The Miami FC NASL Spring Season review: Defense

The biggest question The Miami FC had to answer coming into the 2017 campaign was “Can this defense hold up?” Boy, have they ever held up their end of the bargain. After allowing 42 goals in 2016, the backline has found the chemistry necessary to shut opponents down. Through 16 league games, the boys at the back have only allowed 11 goals and have helped Mario Daniel Vega hold seven clean sheets. In an extra four games of U.S. Open Cup play, Miami has allowed five goals while keeping a clean sheet against the Tampa Bay Rowdies. Let’s take a look at this part of the team’s season so far and their best moments.

Hunter Freeman: The late-season acquisition of Hunter Freeman in 2016 rang some bells around the league. Miami was going for the NASL fall title and they would spare no expense in doing it. Alas, Miami fell short but found their premiere right back in that deal. Hunter Freeman has been excellent holding down the right flank for Miami playing EVERY minute of EVERY game. With 57 clearances, 20 interceptions, and 11 blocks Freeman has caused problems for teams trying to come down Miami’s right side. On the attacking front, Freeman is a usual set-piece taker and has chipped in two key assists on the season (4 total), both in Open Cup play.

Mason Trafford: Locking down the middle of the backline has been Trafford’s specialty along with usual partner Rhett Bernstein. The 56 Clearances, 22 interceptions, and 2 blocks are a good reason why Miami has given up very few goals this season. Winning 100 percent of his tackles, Trafford has been there to break up key plays time and time again. Think that’s all he brings? The Boynton Beach native is the link between the midfield and Vega with 969 total passes (4th in league play).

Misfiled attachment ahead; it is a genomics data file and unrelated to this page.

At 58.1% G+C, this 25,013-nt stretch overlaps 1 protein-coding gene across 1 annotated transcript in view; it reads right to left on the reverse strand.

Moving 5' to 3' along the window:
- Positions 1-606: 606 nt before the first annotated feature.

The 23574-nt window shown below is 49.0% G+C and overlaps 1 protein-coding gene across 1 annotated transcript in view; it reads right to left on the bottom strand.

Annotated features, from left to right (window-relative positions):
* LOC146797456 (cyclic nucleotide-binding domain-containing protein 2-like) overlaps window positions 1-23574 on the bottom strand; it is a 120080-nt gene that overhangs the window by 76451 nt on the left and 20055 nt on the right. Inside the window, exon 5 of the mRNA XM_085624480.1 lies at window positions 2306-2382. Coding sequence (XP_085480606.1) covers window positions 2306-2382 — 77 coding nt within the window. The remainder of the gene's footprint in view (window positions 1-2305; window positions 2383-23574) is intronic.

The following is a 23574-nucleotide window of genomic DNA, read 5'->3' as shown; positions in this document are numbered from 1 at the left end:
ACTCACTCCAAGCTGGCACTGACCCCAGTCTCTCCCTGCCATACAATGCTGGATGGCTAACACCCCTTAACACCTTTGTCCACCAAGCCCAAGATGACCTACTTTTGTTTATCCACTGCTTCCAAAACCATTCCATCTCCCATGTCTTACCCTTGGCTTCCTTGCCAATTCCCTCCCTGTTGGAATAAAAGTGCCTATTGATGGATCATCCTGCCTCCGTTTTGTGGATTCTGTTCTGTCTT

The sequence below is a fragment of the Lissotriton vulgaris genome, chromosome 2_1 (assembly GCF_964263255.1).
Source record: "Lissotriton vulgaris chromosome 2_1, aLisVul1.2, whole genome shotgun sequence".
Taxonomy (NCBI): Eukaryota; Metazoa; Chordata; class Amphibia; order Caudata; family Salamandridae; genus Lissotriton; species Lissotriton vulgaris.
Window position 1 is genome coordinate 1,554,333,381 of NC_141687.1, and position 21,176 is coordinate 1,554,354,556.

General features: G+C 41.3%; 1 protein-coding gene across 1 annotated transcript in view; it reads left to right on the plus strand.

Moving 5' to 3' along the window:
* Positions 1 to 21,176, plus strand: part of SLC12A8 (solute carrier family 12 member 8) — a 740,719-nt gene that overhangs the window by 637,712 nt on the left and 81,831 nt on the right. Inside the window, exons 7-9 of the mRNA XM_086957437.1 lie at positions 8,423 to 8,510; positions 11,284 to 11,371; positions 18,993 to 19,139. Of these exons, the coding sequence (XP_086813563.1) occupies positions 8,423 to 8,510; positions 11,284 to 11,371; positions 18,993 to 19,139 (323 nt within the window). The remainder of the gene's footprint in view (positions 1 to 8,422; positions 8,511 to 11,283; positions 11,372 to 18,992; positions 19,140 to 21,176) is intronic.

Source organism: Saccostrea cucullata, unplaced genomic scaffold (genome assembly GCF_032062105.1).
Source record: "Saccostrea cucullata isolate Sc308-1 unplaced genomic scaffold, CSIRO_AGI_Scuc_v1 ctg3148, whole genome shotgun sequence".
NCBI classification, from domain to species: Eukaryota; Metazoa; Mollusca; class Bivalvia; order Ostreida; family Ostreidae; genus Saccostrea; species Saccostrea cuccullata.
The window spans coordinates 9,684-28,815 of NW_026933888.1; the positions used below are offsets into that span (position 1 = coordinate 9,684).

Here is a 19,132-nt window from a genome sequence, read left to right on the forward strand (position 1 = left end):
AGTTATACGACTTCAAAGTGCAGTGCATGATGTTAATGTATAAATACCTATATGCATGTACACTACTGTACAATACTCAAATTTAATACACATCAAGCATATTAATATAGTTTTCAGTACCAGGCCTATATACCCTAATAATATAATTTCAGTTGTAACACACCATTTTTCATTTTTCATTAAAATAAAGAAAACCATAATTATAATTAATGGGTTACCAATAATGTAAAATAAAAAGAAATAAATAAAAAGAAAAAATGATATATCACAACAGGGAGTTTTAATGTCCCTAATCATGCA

Rhett Bernstein: Although he was hobbled early in the year with an injury, Bernstein has been a wall in the center along with partner Trafford. With 54 Clearances, 28 interceptions, and 10 blocks, this is another reason why Mario Daniel Vega has looked so comfortable all season between the pipes. In what can be described as the league’s best defensive duo, the combined numbers are second to none. Did we mention Bernstein can score? At 6 feet, 1 inch, Bernstein isn’t the tallest centerback in the league, but he finds a way to get his head on the ball. Let’s take a look at the second goal of the Atlanta United match.

Robert Baggio Kcira: We got a chance to talk to Kcira early in the preseason. While not featured often in 2016, he locked down the starting 2017 left-back role after Blake Smith got hurt in the preseason. Essentially daring Nesta to take him off the field, Kcira locked down players like Walter Restrepo (New York Cosmos), Darwin Jones (Rowdies), and Orlando City’s entire right hand side. In ten games before going down with a season ending knee injury, Kcira contributed two goals and an assist as an offensive threat behind Dylan Mares on the left flank. His best offensive moment? This weak-footed shot through five Indy Eleven defenders to find the back of the net.

Blake Smith: Smith brings a different dynamic to the game than Kcira. In a perfect world you could rotate these two against offensive and defensive opponents. Need an attacking wing back? Call on Kcira. Need a stay at home left back that can run for days and whip in crosses from all angles? Smith is your man. With 38 recoveries and a 91 percent passing rate, Smith made his statement in Miami’s first Open Cup match. Earning his first start on the year, Smith put South Florida Surf defenders on skates all night. His pace and agility was no match for the PDL side as he earned two assists (4 total) in that fixture. His fourth assist of the season essentially secured the spring season title for Miami in the match against the Deltas.

Mario Daniel Vega: Vega was one of the most reliable keepers in the NASL last season. So reliable that rumors were spread on social media about a possible MLS team making inquiries of his availability. Place a second-year defense in front of him with no chemistry issues; now you have one of North America’s premiere keepers. Among regular starters, Vega leads the NASL with a .69 goals against average, seven shutouts, and 11 wins. Vega hasn’t faced many shots this season. However, what has lacked in quantity has been made up for in quality. Most of Vega’s saves this season have been crucial in order to keep games in reach or under control.

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